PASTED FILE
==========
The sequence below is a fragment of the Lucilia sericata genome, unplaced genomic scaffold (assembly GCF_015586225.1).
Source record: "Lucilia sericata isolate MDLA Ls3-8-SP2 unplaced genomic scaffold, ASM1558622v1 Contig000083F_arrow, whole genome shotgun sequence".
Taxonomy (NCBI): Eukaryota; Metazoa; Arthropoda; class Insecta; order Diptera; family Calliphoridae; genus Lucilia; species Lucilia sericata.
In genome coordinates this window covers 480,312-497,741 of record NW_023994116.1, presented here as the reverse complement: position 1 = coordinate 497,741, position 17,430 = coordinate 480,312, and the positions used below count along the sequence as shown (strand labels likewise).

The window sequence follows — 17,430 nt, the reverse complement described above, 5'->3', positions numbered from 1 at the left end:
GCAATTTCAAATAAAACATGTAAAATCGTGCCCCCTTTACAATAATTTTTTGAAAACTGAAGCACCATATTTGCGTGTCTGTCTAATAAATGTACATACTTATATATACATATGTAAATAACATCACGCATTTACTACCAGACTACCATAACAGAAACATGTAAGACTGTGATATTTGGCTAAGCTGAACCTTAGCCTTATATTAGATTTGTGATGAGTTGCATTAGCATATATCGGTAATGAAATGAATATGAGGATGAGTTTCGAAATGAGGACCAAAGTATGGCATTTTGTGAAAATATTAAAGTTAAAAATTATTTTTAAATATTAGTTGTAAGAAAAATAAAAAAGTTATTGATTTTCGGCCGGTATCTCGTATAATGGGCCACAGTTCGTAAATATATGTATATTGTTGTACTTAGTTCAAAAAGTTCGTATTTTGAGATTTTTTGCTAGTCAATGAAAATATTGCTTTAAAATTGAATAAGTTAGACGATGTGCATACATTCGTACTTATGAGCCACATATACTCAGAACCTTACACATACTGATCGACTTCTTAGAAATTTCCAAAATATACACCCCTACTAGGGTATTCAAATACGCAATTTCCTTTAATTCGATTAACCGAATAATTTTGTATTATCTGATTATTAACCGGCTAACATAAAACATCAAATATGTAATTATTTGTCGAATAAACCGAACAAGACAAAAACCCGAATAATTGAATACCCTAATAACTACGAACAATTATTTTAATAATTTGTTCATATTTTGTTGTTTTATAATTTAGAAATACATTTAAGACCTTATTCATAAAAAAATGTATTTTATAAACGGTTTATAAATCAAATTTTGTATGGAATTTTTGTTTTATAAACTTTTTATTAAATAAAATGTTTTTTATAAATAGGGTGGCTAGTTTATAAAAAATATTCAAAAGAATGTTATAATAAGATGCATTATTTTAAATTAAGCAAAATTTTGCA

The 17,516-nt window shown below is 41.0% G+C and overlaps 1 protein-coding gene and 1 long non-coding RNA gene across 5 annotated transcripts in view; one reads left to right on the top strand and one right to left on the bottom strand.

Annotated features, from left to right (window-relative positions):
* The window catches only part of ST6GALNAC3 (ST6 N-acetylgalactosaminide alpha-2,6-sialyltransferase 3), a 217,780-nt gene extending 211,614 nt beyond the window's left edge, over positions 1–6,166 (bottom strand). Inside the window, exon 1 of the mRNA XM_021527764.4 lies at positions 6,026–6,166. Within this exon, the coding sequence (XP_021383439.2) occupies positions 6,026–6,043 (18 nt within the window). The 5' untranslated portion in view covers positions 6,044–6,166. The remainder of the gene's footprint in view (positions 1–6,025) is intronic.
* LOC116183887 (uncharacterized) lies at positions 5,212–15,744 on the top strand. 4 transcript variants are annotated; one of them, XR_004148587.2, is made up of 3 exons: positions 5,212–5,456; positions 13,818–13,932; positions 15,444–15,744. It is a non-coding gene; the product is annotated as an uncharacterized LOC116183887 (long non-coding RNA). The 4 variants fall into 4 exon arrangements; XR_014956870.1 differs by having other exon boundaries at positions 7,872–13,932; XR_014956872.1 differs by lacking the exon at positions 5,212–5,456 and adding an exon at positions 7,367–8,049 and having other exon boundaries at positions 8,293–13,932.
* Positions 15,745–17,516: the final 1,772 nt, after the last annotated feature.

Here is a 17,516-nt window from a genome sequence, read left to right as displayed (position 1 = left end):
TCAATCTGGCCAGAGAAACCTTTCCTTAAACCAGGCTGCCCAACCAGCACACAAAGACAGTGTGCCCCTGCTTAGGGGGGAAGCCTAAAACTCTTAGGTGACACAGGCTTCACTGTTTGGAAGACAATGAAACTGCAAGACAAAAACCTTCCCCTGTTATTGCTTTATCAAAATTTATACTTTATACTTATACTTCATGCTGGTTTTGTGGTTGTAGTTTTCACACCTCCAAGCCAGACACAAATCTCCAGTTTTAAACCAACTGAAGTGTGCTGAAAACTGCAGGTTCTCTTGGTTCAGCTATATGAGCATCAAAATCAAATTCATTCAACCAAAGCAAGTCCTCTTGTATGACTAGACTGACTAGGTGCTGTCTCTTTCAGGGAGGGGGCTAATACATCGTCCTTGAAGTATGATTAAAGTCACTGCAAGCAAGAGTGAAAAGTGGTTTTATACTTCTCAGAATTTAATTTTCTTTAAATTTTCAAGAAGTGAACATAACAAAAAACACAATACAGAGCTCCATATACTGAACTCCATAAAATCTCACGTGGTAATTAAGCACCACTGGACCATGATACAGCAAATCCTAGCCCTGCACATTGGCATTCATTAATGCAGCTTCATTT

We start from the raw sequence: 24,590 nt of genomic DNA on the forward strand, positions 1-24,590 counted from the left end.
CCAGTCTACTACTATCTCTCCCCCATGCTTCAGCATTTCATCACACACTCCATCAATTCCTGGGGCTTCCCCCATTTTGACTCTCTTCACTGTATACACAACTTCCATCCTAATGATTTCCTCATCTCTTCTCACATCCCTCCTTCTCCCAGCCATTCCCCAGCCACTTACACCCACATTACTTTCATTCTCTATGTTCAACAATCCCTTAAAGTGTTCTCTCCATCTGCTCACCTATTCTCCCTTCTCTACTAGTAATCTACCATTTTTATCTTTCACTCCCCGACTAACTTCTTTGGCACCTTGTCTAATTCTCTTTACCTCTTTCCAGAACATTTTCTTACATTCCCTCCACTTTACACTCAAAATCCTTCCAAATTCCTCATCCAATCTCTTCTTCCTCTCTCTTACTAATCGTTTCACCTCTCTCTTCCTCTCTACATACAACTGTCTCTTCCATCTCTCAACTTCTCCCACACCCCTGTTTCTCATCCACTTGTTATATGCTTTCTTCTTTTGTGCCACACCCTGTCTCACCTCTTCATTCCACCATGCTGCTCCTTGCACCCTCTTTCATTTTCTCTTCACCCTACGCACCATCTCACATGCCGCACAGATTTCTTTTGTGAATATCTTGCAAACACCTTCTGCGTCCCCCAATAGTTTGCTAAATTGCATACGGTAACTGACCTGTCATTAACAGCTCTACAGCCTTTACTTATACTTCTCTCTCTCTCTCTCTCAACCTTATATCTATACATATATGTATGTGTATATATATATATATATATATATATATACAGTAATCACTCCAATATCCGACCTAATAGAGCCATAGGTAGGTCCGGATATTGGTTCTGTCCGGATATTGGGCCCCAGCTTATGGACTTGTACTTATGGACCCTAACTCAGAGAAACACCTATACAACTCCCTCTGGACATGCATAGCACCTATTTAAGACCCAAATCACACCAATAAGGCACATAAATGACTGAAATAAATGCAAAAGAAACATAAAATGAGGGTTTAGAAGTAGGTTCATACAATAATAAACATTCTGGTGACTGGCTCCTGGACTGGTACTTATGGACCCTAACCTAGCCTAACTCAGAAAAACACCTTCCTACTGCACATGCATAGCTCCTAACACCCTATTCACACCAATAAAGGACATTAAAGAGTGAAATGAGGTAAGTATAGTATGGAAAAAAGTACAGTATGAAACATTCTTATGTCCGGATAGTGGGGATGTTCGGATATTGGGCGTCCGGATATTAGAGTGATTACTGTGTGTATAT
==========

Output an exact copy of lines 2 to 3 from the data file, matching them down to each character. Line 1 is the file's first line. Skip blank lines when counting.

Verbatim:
Source record: "Lucilia sericata isolate MDLA Ls3-8-SP2 unplaced genomic scaffold, ASM1558622v1 Contig000083F_arrow, whole genome shotgun sequence".
Taxonomy (NCBI): Eukaryota; Metazoa; Arthropoda; class Insecta; order Diptera; family Calliphoridae; genus Lucilia; species Lucilia sericata.